Strategies for Becoming Tech Power-User!

Featured Image: 
Photo of an iPad and Bluetooth keyboard with the VoiceOver blackbox cursor on the Docs icon.

As educators, our primary job when teaching screen reader skills to students is to teach the basic gestures (tablets), keyboard commands and/or braille display commands so that students can successfully and independently use their device within the classroom. Most educators do not personally use a screen reader (such as VoiceOver, JAWS, NVDA or TalkBack) and are not power-users with this kind of software. With a little initial help, students will quickly become the 'tech expert' and will surpass their sighted instructor. How can educators encourage students to take the next step? 

Teachers should guide students to take responsibility of keeping current with their tech. Start by leading the student and quickly move to prompting the student's curiosity by asking the student to:

  • Assign specific tech posts or articles for the student to read and then discuss
  • Research and learn about a specific task (Example: Find out what is a 'screen curtain', how you use and when it might be beneficial.)
  • Learn two new Bluetooth keyboard commands (gestures or braille display commands) each week (See Sharon's Shortcuts - receive an email with a new PC keyboard shortcut mailed to you each week!)
  • Research new features and any accessibility bugs in new software updates
  • Learn how to independently problem solve any tech or accessibility issue
  • Find and follow accessibility-related resources, find websites and accessibility listservs, groups, etc. and if appropriate, find mentors. The Paths to Technology website has a plethora of posts on accessibility-related topics! There are tons of available resources - here are a few samples:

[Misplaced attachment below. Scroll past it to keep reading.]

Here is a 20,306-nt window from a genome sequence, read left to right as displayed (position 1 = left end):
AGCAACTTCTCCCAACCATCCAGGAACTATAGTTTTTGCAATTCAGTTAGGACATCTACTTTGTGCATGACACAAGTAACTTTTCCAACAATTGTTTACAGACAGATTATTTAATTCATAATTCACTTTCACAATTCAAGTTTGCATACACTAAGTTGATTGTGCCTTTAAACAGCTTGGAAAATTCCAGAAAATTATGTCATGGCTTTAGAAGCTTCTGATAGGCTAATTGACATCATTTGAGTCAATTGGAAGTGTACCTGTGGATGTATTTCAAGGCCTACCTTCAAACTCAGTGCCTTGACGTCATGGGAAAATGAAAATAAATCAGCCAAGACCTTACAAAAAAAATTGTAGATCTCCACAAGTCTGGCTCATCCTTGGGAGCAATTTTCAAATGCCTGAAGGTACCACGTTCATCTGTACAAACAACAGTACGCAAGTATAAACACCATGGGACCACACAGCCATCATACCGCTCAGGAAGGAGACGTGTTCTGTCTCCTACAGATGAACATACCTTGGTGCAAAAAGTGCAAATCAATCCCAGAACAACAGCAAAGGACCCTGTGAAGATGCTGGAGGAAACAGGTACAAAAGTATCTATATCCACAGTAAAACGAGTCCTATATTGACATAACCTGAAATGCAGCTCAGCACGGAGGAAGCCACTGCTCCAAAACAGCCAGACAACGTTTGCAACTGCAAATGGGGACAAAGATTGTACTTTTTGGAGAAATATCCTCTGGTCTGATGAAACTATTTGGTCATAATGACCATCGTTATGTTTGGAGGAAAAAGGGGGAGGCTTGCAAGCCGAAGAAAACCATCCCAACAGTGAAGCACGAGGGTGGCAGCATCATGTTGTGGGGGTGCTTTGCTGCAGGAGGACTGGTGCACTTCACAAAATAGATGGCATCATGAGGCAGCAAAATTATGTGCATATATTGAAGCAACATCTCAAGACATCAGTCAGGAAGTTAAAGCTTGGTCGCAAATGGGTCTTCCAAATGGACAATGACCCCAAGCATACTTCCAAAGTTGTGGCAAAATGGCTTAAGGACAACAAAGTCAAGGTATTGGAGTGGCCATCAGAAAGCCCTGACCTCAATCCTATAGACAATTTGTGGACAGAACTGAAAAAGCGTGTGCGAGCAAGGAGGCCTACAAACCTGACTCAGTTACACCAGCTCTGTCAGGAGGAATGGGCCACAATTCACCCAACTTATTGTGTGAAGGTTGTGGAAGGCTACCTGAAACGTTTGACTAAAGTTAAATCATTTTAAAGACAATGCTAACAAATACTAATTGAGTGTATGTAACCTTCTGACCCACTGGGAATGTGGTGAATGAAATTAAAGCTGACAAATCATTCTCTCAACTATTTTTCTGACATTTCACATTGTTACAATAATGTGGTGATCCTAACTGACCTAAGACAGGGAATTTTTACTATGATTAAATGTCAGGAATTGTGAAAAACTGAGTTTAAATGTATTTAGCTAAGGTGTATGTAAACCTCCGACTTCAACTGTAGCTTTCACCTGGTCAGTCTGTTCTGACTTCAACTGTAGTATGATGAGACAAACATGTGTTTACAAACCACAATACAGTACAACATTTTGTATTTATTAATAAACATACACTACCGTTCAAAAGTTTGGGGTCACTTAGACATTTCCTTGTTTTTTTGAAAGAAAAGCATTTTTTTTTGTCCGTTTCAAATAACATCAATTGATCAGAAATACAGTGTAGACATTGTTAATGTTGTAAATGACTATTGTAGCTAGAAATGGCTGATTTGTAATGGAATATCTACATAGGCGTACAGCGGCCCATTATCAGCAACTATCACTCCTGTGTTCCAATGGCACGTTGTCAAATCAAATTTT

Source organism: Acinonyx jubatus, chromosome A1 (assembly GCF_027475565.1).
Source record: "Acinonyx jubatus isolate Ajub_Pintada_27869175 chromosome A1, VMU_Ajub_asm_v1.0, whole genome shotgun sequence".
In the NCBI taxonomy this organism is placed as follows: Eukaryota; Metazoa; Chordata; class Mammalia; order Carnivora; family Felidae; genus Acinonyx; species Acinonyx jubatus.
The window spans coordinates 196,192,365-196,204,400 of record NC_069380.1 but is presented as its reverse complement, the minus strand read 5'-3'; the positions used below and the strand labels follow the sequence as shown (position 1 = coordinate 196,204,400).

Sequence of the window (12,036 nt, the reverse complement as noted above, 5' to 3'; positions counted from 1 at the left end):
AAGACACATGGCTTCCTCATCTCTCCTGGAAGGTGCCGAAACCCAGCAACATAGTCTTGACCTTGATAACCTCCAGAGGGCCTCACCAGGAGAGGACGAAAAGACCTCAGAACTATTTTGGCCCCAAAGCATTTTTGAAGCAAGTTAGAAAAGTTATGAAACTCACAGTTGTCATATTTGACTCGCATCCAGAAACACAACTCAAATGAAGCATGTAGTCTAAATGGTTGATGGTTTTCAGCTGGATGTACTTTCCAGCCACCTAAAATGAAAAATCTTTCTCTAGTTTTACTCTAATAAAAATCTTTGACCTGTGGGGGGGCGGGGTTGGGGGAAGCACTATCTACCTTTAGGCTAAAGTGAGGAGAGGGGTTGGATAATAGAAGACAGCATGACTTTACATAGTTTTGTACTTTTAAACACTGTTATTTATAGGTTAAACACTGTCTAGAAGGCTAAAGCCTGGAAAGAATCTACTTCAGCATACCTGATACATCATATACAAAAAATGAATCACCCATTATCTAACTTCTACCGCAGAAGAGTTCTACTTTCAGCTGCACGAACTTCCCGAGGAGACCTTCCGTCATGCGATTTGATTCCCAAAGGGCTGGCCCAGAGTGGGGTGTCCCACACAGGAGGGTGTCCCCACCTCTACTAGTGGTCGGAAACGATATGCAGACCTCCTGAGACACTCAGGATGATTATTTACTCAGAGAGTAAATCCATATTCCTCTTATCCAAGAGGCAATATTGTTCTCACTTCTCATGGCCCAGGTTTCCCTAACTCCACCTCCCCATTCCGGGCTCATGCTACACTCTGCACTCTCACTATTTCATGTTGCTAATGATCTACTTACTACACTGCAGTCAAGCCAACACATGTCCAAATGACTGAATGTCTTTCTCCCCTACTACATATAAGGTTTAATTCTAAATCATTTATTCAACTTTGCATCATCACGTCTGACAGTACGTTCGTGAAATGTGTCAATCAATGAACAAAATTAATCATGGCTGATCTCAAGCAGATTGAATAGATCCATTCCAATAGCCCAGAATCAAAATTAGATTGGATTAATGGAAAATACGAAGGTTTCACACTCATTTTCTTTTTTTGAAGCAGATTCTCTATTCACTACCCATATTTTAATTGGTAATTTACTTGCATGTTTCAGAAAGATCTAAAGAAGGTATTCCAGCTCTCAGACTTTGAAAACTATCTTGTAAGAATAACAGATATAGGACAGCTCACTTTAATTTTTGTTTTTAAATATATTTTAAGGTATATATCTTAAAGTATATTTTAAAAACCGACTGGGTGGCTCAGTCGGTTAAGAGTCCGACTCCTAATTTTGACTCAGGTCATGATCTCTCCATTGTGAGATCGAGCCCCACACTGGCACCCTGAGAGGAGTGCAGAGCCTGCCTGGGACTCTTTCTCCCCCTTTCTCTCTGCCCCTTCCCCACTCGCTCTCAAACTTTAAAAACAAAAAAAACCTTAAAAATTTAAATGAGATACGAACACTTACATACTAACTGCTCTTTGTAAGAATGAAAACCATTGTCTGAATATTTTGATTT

Does your student know the basics about using an iOS device? I bet he/she can learn something new from this post: Lost While Using VoiceOver? Now What?

Most mainstream classroom teachers are not familiar with accessibility features, what apps are accessible (or not!) and how the student can use their technology to complete assignments. Set up opportunities for your student to teach mainstream educators about their tech. This not only promotes self-advocacy, but also helps your student learn more about their tech and boosts confidence. You have to really know your tech to be able to teach it to someone else! Students should also learn to take responsibility of educating mainstream teachers by:

  • Explain how he/she uses technology within the classroom - students should figure out what works best for them and then be able to explain/self-advocate with their mainstream teachers!
    • TVIs can initially help the student write a document about the tech they use in the classroom (what it is and what they use it for), what format he/she needs to access materials, and explanation of IEP accommodations. The student should share this with each classroom teacher. See Learning to Self-Advocate: My Biggest IEP Goal
    • Student should demonstrate his/her tech to mainstream classrooms; this is especially important if the teacher is directly involved with the tech such as setting up a screen sharing app so that the low vision student can access materials on the white board.
    • Students - especially younger students - may want to create a short video instead of writing a document. See Samantha's transition to middle school video.
  • Working directly with their classroom teachers on what is/is not possible with their technology
  • Work with teachers to figure out accessibility solutions
  • Teach educators how to create accessible documents, PowerPoints, etc. Share resources such as Creating Accessible Word Docs & PPT: Teacher's Resource.

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